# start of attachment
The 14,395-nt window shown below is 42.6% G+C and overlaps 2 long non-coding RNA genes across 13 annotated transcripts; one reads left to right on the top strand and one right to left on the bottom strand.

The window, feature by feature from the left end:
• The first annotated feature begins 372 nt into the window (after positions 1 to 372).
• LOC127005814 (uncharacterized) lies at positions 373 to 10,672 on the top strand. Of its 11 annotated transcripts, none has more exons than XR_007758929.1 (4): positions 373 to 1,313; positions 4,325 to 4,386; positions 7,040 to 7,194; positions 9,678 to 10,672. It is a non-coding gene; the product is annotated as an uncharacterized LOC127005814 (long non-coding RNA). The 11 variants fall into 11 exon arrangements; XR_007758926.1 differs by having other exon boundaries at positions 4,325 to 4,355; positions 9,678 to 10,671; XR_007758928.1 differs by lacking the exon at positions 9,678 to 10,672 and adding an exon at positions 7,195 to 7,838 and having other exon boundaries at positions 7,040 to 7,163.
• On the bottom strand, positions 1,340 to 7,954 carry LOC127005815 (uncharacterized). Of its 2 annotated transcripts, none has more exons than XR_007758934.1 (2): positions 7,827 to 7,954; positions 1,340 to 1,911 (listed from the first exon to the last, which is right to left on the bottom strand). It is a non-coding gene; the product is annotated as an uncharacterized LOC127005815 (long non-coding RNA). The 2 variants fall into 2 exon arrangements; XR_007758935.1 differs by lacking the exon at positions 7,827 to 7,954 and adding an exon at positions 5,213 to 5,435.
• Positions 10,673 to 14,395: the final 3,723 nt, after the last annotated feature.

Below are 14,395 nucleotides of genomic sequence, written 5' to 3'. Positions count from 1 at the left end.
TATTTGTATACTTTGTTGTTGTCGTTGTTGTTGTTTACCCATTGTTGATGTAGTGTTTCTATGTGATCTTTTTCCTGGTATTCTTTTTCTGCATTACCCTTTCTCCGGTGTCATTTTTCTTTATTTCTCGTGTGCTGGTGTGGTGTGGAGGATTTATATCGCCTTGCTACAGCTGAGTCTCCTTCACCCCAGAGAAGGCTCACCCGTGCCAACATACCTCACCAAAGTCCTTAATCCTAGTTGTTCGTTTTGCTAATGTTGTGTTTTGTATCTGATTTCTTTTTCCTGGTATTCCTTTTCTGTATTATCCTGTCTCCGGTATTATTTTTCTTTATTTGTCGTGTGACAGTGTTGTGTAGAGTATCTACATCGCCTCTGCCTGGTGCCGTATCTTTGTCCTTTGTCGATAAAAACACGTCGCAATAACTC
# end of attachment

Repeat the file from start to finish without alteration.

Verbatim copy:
The 14,395-nt window shown below is 42.6% G+C and overlaps 2 long non-coding RNA genes across 13 annotated transcripts; one reads left to right on the top strand and one right to left on the bottom strand.

The window, feature by feature from the left end:
• The first annotated feature begins 372 nt into the window (after positions 1 to 372).
• LOC127005814 (uncharacterized) lies at positions 373 to 10,672 on the top strand. Of its 11 annotated transcripts, none has more exons than XR_007758929.1 (4): positions 373 to 1,313; positions 4,325 to 4,386; positions 7,040 to 7,194; positions 9,678 to 10,672. It is a non-coding gene; the product is annotated as an uncharacterized LOC127005814 (long non-coding RNA). The 11 variants fall into 11 exon arrangements; XR_007758926.1 differs by having other exon boundaries at positions 4,325 to 4,355; positions 9,678 to 10,671; XR_007758928.1 differs by lacking the exon at positions 9,678 to 10,672 and adding an exon at positions 7,195 to 7,838 and having other exon boundaries at positions 7,040 to 7,163.
• On the bottom strand, positions 1,340 to 7,954 carry LOC127005815 (uncharacterized). Of its 2 annotated transcripts, none has more exons than XR_007758934.1 (2): positions 7,827 to 7,954; positions 1,340 to 1,911 (listed from the first exon to the last, which is right to left on the bottom strand). It is a non-coding gene; the product is annotated as an uncharacterized LOC127005815 (long non-coding RNA). The 2 variants fall into 2 exon arrangements; XR_007758935.1 differs by lacking the exon at positions 7,827 to 7,954 and adding an exon at positions 5,213 to 5,435.
• Positions 10,673 to 14,395: the final 3,723 nt, after the last annotated feature.

Below are 14,395 nucleotides of genomic sequence, written 5' to 3'. Positions count from 1 at the left end.
TATTTGTATACTTTGTTGTTGTCGTTGTTGTTGTTTACCCATTGTTGATGTAGTGTTTCTATGTGATCTTTTTCCTGGTATTCTTTTTCTGCATTACCCTTTCTCCGGTGTCATTTTTCTTTATTTCTCGTGTGCTGGTGTGGTGTGGAGGATTTATATCGCCTTGCTACAGCTGAGTCTCCTTCACCCCAGAGAAGGCTCACCCGTGCCAACATACCTCACCAAAGTCCTTAATCCTAGTTGTTCGTTTTGCTAATGTTGTGTTTTGTATCTGATTTCTTTTTCCTGGTATTCCTTTTCTGTATTATCCTGTCTCCGGTATTATTTTTCTTTATTTGTCGTGTGACAGTGTTGTGTAGAGTATCTACATCGCCTCTGCCTGGTGCCGTATCTTTGTCCTTTGTCGATAAAAACACGTCGCAATAACTC